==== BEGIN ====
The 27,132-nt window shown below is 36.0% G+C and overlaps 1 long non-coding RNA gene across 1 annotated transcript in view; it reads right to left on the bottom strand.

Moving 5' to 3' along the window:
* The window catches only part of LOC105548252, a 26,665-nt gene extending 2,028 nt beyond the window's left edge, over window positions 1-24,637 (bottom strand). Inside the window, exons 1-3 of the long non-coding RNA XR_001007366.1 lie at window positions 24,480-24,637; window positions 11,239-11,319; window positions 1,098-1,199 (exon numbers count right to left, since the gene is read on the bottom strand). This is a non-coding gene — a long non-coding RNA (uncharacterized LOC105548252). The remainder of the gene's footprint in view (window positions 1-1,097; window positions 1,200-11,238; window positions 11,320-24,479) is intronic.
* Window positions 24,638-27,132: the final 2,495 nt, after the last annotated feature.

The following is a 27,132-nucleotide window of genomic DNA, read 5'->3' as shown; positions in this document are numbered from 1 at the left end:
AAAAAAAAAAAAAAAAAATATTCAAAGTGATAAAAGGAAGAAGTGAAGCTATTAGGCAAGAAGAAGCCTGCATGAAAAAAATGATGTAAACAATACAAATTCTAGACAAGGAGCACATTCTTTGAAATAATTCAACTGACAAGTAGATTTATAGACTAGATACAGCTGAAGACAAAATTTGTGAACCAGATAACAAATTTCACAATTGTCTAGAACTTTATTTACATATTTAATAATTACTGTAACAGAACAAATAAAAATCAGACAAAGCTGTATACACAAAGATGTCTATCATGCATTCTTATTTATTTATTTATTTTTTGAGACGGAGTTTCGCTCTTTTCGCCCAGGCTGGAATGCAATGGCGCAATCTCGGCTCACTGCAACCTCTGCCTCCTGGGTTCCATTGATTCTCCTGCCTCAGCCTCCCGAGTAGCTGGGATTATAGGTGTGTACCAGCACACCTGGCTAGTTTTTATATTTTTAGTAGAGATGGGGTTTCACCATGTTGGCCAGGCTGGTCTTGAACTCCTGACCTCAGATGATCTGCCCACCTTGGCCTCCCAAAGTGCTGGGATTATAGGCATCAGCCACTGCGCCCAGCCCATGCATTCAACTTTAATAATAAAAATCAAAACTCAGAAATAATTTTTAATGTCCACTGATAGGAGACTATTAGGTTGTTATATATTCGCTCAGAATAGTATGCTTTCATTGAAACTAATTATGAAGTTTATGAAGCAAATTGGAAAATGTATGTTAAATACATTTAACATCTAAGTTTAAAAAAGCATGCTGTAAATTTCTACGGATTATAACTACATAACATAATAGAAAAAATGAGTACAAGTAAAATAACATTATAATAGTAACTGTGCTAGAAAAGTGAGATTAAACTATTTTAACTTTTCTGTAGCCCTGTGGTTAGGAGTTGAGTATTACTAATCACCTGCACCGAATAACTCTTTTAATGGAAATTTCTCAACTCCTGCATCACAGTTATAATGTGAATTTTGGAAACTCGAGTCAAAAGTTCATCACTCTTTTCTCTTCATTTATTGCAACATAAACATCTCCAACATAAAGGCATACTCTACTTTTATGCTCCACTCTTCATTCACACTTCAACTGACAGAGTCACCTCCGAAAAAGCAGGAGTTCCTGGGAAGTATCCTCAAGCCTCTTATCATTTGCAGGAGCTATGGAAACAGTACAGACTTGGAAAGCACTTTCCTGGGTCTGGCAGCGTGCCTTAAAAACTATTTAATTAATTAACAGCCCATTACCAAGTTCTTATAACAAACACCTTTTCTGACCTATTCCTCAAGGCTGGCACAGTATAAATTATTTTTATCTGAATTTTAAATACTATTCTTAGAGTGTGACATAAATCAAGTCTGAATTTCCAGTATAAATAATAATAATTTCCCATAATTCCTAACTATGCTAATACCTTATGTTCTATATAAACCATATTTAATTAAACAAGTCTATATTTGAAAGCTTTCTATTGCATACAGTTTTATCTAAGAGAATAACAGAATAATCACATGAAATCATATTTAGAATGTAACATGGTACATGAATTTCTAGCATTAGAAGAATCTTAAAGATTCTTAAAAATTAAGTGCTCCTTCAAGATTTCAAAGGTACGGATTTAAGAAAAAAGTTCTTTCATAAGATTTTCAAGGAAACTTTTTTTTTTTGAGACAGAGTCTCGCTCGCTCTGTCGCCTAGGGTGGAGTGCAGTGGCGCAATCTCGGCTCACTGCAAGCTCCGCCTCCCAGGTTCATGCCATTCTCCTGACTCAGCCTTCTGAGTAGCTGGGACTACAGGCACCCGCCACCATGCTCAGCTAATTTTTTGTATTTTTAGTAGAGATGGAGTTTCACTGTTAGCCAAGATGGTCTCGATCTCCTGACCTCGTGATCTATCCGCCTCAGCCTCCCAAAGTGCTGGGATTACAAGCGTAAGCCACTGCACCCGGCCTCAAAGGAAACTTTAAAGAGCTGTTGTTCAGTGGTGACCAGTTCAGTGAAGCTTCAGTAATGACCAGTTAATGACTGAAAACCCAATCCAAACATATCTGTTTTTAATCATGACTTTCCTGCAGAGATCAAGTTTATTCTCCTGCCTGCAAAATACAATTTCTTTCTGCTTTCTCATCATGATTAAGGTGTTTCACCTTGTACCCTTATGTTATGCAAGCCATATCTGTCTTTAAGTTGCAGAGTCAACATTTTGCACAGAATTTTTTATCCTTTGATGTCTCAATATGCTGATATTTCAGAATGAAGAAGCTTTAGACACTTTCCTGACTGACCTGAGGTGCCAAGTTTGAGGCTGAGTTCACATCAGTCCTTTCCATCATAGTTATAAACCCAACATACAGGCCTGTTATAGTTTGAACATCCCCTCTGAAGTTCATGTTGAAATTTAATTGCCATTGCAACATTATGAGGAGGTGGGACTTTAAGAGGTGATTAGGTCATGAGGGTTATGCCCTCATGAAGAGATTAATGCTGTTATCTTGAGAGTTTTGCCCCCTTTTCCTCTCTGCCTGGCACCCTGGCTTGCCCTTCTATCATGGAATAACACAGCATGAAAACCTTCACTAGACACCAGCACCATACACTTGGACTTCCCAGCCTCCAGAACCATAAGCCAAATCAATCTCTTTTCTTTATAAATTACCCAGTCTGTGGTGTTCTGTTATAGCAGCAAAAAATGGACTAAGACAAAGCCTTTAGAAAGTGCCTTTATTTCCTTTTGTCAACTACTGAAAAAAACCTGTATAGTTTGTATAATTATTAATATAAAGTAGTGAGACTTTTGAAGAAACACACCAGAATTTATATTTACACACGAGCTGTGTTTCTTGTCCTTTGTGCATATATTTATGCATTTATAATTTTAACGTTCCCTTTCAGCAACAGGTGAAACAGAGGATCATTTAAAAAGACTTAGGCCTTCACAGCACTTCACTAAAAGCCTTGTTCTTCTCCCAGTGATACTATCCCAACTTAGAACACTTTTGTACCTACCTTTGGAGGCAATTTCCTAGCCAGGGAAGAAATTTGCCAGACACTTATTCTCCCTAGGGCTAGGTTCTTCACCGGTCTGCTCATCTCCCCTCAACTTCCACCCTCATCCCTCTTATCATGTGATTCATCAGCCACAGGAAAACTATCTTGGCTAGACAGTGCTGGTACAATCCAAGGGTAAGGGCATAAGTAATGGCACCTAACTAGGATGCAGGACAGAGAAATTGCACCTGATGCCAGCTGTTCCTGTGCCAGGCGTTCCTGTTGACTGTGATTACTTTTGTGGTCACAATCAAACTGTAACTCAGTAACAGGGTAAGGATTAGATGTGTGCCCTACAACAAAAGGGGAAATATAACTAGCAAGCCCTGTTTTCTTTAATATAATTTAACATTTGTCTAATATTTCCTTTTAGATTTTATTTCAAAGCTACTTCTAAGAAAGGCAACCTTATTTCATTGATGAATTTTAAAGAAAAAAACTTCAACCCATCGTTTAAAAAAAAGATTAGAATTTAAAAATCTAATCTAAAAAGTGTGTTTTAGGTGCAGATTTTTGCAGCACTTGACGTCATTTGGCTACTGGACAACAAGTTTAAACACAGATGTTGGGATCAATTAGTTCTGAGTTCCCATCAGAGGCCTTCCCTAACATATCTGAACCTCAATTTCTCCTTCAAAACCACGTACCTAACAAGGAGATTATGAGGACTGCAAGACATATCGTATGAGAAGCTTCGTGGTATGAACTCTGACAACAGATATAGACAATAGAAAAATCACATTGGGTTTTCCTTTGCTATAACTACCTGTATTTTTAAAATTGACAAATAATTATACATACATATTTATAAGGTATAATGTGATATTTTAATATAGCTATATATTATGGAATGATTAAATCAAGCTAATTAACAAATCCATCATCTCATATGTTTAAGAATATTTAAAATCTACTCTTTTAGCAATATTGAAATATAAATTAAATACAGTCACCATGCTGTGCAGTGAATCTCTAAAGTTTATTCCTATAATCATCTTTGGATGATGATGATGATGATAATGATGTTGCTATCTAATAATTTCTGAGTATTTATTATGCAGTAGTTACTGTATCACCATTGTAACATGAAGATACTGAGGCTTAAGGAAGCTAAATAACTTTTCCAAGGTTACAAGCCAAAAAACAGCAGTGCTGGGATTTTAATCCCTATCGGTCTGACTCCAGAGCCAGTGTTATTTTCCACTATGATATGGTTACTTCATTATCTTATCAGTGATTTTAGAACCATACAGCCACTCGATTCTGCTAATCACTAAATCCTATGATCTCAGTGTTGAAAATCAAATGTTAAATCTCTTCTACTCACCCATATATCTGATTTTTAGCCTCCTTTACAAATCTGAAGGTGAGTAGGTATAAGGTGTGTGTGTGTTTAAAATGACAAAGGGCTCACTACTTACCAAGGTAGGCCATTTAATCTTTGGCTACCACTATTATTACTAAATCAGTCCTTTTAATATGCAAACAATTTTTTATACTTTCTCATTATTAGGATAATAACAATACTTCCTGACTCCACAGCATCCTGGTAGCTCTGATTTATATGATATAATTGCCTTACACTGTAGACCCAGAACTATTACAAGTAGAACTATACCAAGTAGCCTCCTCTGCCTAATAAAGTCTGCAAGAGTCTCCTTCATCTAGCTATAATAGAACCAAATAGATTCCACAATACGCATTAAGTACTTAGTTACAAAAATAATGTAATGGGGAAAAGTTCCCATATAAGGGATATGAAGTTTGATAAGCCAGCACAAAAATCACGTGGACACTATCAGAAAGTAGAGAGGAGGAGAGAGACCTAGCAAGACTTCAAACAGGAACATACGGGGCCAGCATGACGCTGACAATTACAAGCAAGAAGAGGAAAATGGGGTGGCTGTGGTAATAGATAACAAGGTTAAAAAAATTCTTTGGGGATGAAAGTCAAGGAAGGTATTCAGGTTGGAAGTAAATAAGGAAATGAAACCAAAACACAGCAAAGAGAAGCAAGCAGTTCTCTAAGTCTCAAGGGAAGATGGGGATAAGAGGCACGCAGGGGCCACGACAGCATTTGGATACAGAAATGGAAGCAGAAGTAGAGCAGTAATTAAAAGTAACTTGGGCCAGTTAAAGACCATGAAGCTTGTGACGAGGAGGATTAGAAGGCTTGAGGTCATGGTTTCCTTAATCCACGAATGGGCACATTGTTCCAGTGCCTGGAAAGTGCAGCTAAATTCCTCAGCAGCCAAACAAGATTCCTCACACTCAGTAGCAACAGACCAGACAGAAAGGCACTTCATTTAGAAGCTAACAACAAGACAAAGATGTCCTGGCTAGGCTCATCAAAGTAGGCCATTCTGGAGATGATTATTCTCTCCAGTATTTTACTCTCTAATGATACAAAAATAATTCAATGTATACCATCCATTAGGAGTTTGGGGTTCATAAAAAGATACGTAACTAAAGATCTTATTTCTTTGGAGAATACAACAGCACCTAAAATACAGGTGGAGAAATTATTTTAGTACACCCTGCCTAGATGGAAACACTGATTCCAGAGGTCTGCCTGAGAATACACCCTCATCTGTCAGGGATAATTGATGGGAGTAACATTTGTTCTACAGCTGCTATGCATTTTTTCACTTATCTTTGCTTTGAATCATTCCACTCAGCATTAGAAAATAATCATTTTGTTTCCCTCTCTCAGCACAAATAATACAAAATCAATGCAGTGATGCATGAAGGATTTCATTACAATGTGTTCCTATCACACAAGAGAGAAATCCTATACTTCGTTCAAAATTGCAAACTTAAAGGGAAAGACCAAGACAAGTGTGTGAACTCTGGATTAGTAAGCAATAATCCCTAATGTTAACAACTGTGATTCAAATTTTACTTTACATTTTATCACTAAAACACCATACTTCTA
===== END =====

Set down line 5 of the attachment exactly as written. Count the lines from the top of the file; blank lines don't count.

The following is a 27,132-nucleotide window of genomic DNA, read 5'->3' as shown; positions in this document are numbered from 1 at the left end: